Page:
What if Power could be controlled like Data?
Power Devices Over Data Cables
I've been playing with camera based security and monitoring systems for over a decade. The first system I created (probably in 2003) used a cheap webcam hooked up to an old laptop, and a programme I wrote to monitor for pixel-level changes.
It would then send me emails when motion occurred.
I was a little ahead of the game with the concept, and it took a while for hardware and connectivity to catchup. Now pretty much anyone can deploy a motion sensing smart camera in virtually any room in the house.
My CCTV systems evolve, too. The latest system I built was focused on keeping my sensitive images on-prem (e.g. in the house), while still giving me secure, remote access. The cameras I used were much more capable than the cheap webcam of my first system, and were connected to my home network using ethernet cables.
Even though I could have used these cameras over wifi, I chose to run wires to the cameras for two reasons. 1) Ethernet is harder to interfere with than wifi, and 2) the cameras needed a wire anyway, for power.
These cameras, like many on the market today, have the option of being powered over the ethernet cable. This means that one cable is both the connectivity and power. The term for this is power-over-ethernet (POE).
The Power of POE
In my set up, the power is 'injected' into the ethernet cable using a simple plug-in device like this one.
But there are routers and switches that you can buy that also can power devices over ethernet, using the POE standard.
With that in mind, POE could effectively be controlled like any other data port. Switched on, switched off and even monitored like data.
So I decided to speak with an ex-colleague and friend of mine, Angelo Fienga.
Networking & Sustainability
In addition to being an accomplished, certified drone pilot, Angelo has spent the last few years leading some of Cisco's sustainability activities.
Cisco has been developing POE capabilities for decades with the first desk phones powered over ethernet cables in 2003. Now, as Angelo explained to me, the potential of POE is significantly greater, and that they are supporting a new standard called universal POE, or UPOE and UPOE+ (which supports up to 90W per port).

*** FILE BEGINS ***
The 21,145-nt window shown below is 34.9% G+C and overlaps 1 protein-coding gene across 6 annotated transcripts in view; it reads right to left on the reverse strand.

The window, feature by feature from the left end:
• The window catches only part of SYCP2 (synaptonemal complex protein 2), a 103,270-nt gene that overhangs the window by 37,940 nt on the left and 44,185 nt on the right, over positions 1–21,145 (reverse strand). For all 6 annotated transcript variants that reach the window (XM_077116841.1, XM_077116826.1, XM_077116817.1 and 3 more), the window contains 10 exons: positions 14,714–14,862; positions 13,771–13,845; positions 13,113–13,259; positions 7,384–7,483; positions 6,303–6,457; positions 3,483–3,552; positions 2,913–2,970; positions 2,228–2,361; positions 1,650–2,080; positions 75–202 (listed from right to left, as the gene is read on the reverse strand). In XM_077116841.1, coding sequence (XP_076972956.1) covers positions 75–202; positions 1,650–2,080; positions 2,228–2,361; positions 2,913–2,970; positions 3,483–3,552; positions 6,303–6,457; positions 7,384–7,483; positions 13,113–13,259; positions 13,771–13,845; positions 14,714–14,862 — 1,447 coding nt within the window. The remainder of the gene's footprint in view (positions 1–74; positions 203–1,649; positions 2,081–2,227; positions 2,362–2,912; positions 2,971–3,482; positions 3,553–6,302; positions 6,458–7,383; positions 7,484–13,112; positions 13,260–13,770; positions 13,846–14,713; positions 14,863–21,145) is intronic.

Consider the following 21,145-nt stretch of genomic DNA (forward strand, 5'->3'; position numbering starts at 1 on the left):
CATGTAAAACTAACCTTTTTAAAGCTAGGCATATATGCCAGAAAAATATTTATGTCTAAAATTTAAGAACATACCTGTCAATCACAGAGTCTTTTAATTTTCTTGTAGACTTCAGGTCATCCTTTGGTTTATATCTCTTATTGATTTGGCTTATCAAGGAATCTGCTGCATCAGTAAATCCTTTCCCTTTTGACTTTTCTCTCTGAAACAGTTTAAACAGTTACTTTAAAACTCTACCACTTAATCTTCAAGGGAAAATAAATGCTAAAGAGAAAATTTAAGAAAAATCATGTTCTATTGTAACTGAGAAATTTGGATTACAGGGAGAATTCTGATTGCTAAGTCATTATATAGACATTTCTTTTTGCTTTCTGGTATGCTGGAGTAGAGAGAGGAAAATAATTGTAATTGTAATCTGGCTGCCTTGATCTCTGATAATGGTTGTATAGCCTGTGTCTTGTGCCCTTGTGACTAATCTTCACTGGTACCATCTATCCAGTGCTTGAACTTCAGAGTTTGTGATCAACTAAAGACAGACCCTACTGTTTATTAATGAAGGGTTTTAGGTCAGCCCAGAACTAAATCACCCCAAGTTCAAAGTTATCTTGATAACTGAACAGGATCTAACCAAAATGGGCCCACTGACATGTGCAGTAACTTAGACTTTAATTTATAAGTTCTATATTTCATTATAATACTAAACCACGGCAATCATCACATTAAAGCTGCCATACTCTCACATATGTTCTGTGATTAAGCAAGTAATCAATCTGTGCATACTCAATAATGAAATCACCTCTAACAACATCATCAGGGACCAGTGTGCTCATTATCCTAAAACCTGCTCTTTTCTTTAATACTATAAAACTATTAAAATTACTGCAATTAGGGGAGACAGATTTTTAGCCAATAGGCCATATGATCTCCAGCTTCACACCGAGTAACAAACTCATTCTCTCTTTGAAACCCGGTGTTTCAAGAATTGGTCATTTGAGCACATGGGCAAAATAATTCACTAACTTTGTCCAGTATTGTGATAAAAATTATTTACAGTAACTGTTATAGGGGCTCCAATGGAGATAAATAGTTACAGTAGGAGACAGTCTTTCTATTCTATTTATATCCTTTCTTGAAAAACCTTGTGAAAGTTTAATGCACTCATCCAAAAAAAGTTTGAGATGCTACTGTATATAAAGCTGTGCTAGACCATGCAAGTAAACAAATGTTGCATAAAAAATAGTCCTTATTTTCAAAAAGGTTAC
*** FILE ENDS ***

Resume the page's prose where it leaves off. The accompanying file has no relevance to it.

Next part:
Angelo described how Cisco's solutions are being deployed across smart budding to provide power to a multitude of devices, including lighting, displays, laptops, biometric door readers, sensors and of course cameras and network appliances.
Efficiency and Control
Angelo mentioned that replacing traditional lighting with LED lighting already gives an efficiency gain of at least 15%, however, when you can run multiple devices from one highly efficient POE switch, you can realise further incremental improvements, too.
Power efficient LED lighting requires direct-current (DC), while most buildings are supplied with alternating-current (AC). In order to run LED lighting AC needs to be converted into DC. This conversion is not 100% efficient, so energy is wasted each time it is converted.
Cisco's UPOE switches are certified against a standard known as "80 plus". This means that they are at least 80% efficient. Angelo said, some of them are even 80 Plus Platinum and some even Titanium (which is the top rating in the standard), taking them into the 90-96% efficiency ratings.
Angelo suggested that by opting for a highly efficient AC-to-DC converter such as those found in the Cisco switches, and powering a multitude of devices from that, you could gain additional energy savings when compared to using multiple, less efficient conversions.
Beyond the efficiency gains, the switches provide control and measurement capabilities for the attached devices. With this, it is possible to both develop a greater understanding of how much power is being consumed, and to be able to programmatically switch loads on and off - as if it were data.
Other cost savings.
Moreover, the cost savings from running devices over PoE vs traditional power sources goes beyond energy savings. It’s also about saving money (and carbon!) on copper conduits, steel, labor and materials for installation and reductions in CO2. For example, just consider the cost of cabling – much cheaper for a network engineer to run network cable than an electrician to run standard copper wire lighting cable.
I'm a little sceptical of the actual energy savings that could be achieved through this argument, as the line voltage of POE (44 volts to 57 volts) is not directly compatible with the equipment it is aiming to power (mostly 12 volts), so another level of conversion will be need. Plus, there will be voltage drop across the length of the cable too.
However, I can see energy saving potential that comes from the ability to more accurately measure consumption and intelligently control devices through centralised automation.
Tell me what you think
What do you think? Share your thoughts with me, and leave a comment below.